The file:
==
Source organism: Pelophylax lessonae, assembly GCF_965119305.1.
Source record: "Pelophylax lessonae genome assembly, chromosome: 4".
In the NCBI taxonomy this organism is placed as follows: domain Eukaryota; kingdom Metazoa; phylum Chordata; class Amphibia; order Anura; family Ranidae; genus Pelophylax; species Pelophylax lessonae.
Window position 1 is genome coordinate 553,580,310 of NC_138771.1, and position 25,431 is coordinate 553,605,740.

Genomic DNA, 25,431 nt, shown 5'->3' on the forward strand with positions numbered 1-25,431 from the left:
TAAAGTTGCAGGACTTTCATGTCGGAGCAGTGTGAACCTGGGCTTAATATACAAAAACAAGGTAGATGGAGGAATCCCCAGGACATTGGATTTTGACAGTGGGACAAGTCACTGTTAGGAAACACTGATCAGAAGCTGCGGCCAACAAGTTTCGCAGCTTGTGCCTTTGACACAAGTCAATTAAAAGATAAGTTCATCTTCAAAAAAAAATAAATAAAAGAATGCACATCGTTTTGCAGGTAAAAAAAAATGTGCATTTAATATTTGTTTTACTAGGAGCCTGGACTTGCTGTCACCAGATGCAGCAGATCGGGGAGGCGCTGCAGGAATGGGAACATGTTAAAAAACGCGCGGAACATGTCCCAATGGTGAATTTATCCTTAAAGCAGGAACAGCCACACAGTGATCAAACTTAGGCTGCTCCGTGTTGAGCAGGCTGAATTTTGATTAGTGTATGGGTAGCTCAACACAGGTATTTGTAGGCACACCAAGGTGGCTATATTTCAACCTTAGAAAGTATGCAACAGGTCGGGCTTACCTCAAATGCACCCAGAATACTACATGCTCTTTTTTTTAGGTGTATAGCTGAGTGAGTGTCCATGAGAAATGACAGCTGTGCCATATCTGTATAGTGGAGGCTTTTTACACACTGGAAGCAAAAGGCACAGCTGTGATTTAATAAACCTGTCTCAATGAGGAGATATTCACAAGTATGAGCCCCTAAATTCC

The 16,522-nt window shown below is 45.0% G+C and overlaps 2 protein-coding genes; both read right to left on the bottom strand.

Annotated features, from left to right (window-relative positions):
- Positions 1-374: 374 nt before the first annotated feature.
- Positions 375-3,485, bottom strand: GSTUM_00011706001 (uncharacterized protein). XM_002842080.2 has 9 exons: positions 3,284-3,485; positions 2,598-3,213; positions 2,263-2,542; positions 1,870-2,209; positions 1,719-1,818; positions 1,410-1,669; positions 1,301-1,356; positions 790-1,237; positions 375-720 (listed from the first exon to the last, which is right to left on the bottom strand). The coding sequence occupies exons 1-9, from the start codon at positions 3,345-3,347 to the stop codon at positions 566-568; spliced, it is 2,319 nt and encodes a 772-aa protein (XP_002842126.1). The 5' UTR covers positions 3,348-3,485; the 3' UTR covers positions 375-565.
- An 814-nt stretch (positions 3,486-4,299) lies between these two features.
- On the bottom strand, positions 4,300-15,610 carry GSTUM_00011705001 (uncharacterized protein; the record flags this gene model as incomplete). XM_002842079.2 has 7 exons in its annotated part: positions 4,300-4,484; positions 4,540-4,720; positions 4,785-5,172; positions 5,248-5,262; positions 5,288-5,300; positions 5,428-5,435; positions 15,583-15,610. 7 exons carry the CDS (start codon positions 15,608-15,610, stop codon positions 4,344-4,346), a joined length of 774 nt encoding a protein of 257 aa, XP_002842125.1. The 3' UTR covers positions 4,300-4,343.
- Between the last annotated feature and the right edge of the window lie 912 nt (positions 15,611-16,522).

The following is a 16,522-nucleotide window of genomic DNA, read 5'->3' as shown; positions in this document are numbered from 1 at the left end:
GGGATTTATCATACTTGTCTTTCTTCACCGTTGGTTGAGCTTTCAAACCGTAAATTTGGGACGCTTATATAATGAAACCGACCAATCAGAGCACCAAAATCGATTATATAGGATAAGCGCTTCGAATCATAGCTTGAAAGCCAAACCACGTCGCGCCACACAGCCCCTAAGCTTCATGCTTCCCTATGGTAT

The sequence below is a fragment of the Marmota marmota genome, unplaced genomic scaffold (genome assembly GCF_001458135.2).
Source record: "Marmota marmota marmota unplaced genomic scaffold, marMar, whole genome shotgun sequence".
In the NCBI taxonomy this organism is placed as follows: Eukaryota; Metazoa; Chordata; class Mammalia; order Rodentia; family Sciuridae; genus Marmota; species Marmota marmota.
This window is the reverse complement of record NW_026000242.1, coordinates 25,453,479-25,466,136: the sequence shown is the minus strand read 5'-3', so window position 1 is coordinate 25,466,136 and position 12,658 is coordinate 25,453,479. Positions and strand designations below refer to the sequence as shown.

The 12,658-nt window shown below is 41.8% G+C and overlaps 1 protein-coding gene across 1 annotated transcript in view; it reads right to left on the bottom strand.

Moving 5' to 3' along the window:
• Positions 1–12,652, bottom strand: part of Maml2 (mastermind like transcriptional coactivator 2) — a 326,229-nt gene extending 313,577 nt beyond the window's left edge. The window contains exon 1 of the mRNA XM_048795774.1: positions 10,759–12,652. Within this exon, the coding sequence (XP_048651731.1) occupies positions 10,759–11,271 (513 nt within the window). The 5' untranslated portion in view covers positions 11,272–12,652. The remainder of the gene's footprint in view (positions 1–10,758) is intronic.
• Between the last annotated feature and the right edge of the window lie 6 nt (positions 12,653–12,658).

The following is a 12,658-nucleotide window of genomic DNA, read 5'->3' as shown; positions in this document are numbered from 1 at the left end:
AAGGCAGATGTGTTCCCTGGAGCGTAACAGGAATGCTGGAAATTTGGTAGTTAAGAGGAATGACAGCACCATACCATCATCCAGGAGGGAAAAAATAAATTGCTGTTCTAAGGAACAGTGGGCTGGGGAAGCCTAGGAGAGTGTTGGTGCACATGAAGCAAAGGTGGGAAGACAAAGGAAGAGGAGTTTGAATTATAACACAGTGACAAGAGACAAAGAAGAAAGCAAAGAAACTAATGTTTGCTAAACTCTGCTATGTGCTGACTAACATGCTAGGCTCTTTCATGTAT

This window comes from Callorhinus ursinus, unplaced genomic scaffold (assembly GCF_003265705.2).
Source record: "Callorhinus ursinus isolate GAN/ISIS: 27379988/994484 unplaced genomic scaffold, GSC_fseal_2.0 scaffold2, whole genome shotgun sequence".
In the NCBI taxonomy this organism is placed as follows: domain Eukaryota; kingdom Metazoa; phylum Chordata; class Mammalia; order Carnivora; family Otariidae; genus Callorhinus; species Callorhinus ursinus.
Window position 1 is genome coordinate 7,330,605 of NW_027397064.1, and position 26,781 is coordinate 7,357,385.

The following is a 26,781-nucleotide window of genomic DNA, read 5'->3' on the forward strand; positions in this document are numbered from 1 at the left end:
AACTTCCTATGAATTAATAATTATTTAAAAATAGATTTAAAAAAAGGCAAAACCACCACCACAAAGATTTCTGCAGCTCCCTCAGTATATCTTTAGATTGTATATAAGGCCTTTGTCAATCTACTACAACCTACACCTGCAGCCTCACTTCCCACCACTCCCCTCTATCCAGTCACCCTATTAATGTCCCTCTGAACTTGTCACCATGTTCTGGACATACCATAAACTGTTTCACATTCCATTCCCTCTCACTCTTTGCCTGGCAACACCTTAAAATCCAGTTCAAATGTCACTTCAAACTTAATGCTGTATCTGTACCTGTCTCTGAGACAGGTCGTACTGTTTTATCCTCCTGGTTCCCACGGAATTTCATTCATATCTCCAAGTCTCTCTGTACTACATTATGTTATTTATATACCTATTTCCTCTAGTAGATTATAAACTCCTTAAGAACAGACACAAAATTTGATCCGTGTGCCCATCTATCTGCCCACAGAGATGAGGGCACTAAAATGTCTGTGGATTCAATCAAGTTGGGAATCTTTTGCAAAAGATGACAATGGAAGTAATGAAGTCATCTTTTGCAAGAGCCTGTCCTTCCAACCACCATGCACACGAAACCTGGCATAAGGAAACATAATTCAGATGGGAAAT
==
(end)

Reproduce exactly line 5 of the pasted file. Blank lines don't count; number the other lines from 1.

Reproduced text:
Genomic DNA, 25,431 nt, shown 5'->3' on the forward strand with positions numbered 1-25,431 from the left: